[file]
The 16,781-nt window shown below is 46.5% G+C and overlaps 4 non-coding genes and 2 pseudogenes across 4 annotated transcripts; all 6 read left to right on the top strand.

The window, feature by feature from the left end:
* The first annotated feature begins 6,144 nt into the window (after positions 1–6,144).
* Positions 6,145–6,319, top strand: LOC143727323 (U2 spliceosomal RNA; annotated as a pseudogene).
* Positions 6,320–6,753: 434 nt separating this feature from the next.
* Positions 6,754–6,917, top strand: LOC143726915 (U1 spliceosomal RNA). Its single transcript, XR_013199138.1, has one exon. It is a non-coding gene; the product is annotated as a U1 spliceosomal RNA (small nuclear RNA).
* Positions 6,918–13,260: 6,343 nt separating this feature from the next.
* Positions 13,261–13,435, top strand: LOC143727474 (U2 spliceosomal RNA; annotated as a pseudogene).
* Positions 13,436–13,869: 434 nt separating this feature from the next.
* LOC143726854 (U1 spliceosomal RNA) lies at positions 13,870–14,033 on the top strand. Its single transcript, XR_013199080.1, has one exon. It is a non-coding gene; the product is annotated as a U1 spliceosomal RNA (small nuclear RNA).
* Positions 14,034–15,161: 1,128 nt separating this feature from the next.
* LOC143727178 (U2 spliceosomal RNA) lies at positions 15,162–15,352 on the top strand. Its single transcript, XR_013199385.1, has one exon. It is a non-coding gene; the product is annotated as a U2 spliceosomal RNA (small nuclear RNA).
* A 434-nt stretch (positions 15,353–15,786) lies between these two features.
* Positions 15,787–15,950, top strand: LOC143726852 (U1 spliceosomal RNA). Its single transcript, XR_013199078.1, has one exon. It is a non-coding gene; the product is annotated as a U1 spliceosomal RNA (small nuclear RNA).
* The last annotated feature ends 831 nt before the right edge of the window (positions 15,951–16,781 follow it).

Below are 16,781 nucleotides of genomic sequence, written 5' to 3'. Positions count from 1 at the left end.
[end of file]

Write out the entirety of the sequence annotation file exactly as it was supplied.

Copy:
The 16,781-nt window shown below is 46.5% G+C and overlaps 4 non-coding genes and 2 pseudogenes across 4 annotated transcripts; all 6 read left to right on the top strand.

The window, feature by feature from the left end:
* The first annotated feature begins 6,144 nt into the window (after positions 1–6,144).
* Positions 6,145–6,319, top strand: LOC143727323 (U2 spliceosomal RNA; annotated as a pseudogene).
* Positions 6,320–6,753: 434 nt separating this feature from the next.
* Positions 6,754–6,917, top strand: LOC143726915 (U1 spliceosomal RNA). Its single transcript, XR_013199138.1, has one exon. It is a non-coding gene; the product is annotated as a U1 spliceosomal RNA (small nuclear RNA).
* Positions 6,918–13,260: 6,343 nt separating this feature from the next.
* Positions 13,261–13,435, top strand: LOC143727474 (U2 spliceosomal RNA; annotated as a pseudogene).
* Positions 13,436–13,869: 434 nt separating this feature from the next.
* LOC143726854 (U1 spliceosomal RNA) lies at positions 13,870–14,033 on the top strand. Its single transcript, XR_013199080.1, has one exon. It is a non-coding gene; the product is annotated as a U1 spliceosomal RNA (small nuclear RNA).
* Positions 14,034–15,161: 1,128 nt separating this feature from the next.
* LOC143727178 (U2 spliceosomal RNA) lies at positions 15,162–15,352 on the top strand. Its single transcript, XR_013199385.1, has one exon. It is a non-coding gene; the product is annotated as a U2 spliceosomal RNA (small nuclear RNA).
* A 434-nt stretch (positions 15,353–15,786) lies between these two features.
* Positions 15,787–15,950, top strand: LOC143726852 (U1 spliceosomal RNA). Its single transcript, XR_013199078.1, has one exon. It is a non-coding gene; the product is annotated as a U1 spliceosomal RNA (small nuclear RNA).
* The last annotated feature ends 831 nt before the right edge of the window (positions 15,951–16,781 follow it).

Below are 16,781 nucleotides of genomic sequence, written 5' to 3'. Positions count from 1 at the left end.